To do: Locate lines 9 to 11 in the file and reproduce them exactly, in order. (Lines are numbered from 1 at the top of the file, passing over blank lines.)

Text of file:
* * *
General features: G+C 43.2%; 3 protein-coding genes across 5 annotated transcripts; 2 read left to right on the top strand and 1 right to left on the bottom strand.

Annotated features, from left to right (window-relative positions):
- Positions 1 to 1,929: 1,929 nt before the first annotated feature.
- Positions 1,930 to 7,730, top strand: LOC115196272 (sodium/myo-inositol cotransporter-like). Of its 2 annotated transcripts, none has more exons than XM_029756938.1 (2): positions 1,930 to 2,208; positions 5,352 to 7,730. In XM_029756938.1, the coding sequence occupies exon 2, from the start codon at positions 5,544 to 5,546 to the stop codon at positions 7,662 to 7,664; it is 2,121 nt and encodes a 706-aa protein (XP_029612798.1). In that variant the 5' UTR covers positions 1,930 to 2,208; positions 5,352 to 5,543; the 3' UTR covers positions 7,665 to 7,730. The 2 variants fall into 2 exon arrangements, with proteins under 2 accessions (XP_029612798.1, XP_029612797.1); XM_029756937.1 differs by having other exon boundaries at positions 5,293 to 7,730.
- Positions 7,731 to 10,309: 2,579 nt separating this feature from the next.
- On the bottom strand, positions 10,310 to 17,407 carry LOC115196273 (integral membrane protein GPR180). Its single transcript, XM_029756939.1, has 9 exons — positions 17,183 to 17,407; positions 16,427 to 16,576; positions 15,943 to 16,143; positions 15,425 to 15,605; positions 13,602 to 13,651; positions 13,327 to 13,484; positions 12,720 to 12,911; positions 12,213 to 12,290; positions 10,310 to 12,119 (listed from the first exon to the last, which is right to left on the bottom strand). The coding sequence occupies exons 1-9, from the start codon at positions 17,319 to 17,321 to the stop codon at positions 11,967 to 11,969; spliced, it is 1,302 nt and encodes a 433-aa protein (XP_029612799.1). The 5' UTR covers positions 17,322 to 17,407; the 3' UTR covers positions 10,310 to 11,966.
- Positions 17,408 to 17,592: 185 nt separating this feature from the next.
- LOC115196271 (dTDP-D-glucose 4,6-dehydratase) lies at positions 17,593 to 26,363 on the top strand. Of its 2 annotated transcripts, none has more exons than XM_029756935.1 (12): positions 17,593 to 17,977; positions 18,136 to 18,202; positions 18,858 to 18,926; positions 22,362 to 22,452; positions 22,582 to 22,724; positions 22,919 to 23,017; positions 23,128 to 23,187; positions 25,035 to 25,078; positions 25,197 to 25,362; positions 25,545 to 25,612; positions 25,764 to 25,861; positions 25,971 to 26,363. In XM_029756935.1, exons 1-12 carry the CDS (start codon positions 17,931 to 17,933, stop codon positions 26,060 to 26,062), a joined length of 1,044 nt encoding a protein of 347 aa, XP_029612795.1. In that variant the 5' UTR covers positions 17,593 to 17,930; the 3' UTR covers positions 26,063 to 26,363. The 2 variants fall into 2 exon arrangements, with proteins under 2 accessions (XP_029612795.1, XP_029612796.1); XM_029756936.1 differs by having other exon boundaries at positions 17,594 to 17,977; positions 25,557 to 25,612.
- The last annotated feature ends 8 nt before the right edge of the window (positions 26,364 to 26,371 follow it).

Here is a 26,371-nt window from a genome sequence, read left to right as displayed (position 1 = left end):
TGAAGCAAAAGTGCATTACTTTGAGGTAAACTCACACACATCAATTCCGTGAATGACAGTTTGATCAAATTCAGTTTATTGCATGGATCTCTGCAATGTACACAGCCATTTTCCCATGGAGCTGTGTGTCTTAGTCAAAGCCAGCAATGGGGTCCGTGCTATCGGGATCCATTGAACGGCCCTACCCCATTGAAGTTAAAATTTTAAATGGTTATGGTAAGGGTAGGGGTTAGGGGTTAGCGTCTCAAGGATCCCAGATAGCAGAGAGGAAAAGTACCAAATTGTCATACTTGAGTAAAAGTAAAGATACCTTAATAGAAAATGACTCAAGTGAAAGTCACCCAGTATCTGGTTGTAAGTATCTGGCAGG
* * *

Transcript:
- The last annotated feature ends 8 nt before the right edge of the window (positions 26,364 to 26,371 follow it).

Here is a 26,371-nt window from a genome sequence, read left to right as displayed (position 1 = left end):
TGAAGCAAAAGTGCATTACTTTGAGGTAAACTCACACACATCAATTCCGTGAATGACAGTTTGATCAAATTCAGTTTATTGCATGGATCTCTGCAATGTACACAGCCATTTTCCCATGGAGCTGTGTGTCTTAGTCAAAGCCAGCAATGGGGTCCGTGCTATCGGGATCCATTGAACGGCCCTACCCCATTGAAGTTAAAATTTTAAATGGTTATGGTAAGGGTAGGGGTTAGGGGTTAGCGTCTCAAGGATCCCAGATAGCAGAGAGGAAAAGTACCAAATTGTCATACTTGAGTAAAAGTAAAGATACCTTAATAGAAAATGACTCAAGTGAAAGTCACCCAGTATCTGGTTGTAAGTATCTGGCAGG